“So one of them was ‘flep,'” says Bloom. Whenever someone would bang their foot or hurt their toe, they’d scream “flep” as if it were an obscenity.

The experiment was very short-lived.

“It was a total failure,” says Bloom. “The children looked at us as if we were crazy.”

The reason for this failure? Kids are more influenced by their peers than their parents, according to Harvard psychologist Steven Pinker.

As I am interested in both parenting and linguistics, I found this story to be fascinating from both standpoints. There is more to the piece than what I mention here, so I encourage you to give it a read or a listen if you have a few minutes to spare.

And what on Earth does all this have to do with TV? Well, read on:

A study by the Parents Television Council found that about once an hour children watching popular children’s networks will hear mild curse words such as “stupid,” “loser” and “butt.” The scope and frequency can rise immeasurably with exposure to adult programs and popular music.

That’s the connection!

Link: Why Kids Curse – transcript and audio link (7:07)

(Image courtesy of Wikimedia Commons)

Another Thank You!!

By , March 28, 2008 8:01 am

I have been so behind on my regular blogging schedule, that I have not yet had a chance to thank Yarrow for her very sweet little gift to me: a wonderfully pretty “You Make My Day” award. Thank you so much Yarrow! If you have never been by Yarrow’s blog, you should pop in. Yarrow of Witchwood is a potpourri of crafts, nature, paganism, green living… all sorts of interesting topics!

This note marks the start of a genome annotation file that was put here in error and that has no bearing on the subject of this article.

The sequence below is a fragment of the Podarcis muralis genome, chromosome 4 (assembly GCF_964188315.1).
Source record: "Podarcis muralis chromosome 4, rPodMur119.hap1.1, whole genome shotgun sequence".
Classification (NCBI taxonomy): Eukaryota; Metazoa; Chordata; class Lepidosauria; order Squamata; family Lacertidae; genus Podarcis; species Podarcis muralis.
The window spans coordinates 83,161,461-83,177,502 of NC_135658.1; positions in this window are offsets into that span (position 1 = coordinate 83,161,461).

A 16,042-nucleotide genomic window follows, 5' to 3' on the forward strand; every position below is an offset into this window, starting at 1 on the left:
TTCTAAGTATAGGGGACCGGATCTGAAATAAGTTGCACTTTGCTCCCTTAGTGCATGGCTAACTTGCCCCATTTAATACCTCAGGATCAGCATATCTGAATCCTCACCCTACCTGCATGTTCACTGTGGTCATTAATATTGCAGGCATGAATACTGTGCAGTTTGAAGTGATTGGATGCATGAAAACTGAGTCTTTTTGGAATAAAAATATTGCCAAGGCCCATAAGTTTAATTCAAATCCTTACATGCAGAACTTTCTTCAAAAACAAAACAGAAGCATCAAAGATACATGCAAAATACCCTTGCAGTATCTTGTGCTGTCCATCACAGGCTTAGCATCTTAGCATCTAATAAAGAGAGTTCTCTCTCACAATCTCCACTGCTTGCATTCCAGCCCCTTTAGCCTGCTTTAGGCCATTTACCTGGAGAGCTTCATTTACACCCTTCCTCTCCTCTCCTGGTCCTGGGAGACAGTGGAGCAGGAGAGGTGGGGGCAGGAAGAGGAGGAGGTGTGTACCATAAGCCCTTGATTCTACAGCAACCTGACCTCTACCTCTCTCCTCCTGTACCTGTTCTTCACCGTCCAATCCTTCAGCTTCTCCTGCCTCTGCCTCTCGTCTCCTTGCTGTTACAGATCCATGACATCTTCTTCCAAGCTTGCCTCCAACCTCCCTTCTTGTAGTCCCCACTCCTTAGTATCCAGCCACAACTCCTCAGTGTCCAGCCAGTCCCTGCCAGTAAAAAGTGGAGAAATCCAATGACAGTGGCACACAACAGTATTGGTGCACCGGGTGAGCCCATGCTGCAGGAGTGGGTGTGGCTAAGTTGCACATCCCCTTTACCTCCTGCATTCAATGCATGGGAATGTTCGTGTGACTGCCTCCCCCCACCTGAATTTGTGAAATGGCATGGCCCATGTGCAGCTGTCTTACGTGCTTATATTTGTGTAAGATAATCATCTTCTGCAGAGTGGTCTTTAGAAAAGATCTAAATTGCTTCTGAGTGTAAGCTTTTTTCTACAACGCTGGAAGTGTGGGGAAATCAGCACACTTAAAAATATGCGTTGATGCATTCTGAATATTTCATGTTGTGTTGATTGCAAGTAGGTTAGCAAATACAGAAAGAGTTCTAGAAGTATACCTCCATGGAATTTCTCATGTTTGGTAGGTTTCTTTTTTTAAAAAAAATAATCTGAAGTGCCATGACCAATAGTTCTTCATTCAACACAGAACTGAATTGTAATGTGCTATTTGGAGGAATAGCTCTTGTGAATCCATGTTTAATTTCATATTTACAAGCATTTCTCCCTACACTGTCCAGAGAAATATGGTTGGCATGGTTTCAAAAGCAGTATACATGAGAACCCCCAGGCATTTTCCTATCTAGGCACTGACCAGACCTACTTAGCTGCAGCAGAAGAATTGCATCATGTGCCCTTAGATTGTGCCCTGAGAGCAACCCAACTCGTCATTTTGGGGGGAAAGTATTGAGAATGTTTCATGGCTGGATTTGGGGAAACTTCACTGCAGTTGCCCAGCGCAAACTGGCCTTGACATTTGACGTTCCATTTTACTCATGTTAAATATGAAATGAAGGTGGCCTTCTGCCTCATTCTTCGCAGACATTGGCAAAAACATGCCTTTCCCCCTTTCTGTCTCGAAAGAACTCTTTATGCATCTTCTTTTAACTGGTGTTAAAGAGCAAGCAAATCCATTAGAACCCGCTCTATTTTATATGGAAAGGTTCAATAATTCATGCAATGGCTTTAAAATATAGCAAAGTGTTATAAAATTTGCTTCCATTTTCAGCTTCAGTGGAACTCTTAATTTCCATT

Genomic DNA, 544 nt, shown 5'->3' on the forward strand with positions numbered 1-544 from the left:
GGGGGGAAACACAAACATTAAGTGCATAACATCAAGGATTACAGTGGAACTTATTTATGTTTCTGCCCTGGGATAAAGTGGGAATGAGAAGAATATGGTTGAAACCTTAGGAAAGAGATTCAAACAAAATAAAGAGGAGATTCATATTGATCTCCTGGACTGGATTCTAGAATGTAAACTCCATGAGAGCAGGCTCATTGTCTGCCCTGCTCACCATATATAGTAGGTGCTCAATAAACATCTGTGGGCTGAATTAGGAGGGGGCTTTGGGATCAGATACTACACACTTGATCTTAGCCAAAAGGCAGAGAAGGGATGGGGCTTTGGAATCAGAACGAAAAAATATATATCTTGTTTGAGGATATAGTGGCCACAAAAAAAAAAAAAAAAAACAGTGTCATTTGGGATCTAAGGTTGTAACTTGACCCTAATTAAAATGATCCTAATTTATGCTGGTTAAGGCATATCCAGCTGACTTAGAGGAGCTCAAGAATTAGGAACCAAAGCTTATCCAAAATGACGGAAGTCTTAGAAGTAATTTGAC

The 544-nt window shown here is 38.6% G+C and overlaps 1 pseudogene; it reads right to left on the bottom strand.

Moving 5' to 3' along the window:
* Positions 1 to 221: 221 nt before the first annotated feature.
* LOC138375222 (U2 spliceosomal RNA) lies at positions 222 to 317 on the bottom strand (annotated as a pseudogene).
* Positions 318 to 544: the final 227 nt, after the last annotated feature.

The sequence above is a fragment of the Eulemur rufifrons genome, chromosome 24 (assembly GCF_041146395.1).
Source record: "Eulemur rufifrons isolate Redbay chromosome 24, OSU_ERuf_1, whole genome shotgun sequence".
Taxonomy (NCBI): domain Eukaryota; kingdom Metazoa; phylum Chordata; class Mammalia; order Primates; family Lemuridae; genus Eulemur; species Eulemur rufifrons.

Now it’s my turn to pass this along. A few people who make my day are:

+ Jenny of Wildwood Cottage because she seems like such a nice person and I love reading her thoughts on books and life;

+ Jen at Never a Dull Moment because her blog is so very real and she always makes me laugh;

+ and finally my best friend in real life, Wishy of Wishy the Writer, even though she dislikes being “tagged!” -You can just ignore it if you want Wishy!-

Too Wired?

By , March 27, 2008 9:06 am

I have been unusually silent this week. We are in Albuquerque for Spring Break and between stomach flu, running errands, and trips to the zoo, the aquarium, and Taos, there has not been much time for blogging!

Of course in Albuquerque there are stores more exciting than our Walmart, and children’s activities more novel than the local playground, but one of the most unusual things (for us) that is in Albuquerque, is television. Amazingly, apart from some early-morning fascination with PBS, the kids don’t seem to care much about watching it. Running around catching bugs in the courtyard is much more in keeping with their usual lifestyle.

I haven’t watched much TV either, however I did happen to catch most of this Today Show segment yesterday morning on “overly-wired” families and the benefits of unplugging. In typical Today Show format it was pretty rapid-fire without a lot of substantive information, but it could be worth a quick look for anyone interested in the subject.

Is Your Family Too Wired?

TV Turn-Off Week Blog Challenge (2nd Annual!)

By , March 25, 2008 11:26 am

First of all, thanks for all the kind comments wishing me well on the last post. I am not 100% right yet, but am definitely on the mend. Now my oldest has it. Ugh.

What a nice Spring Break we are having here in Albuquerque! At least we are staying at our house here and not in a hotel somewhere. It’s even less fun to be sick in a hotel.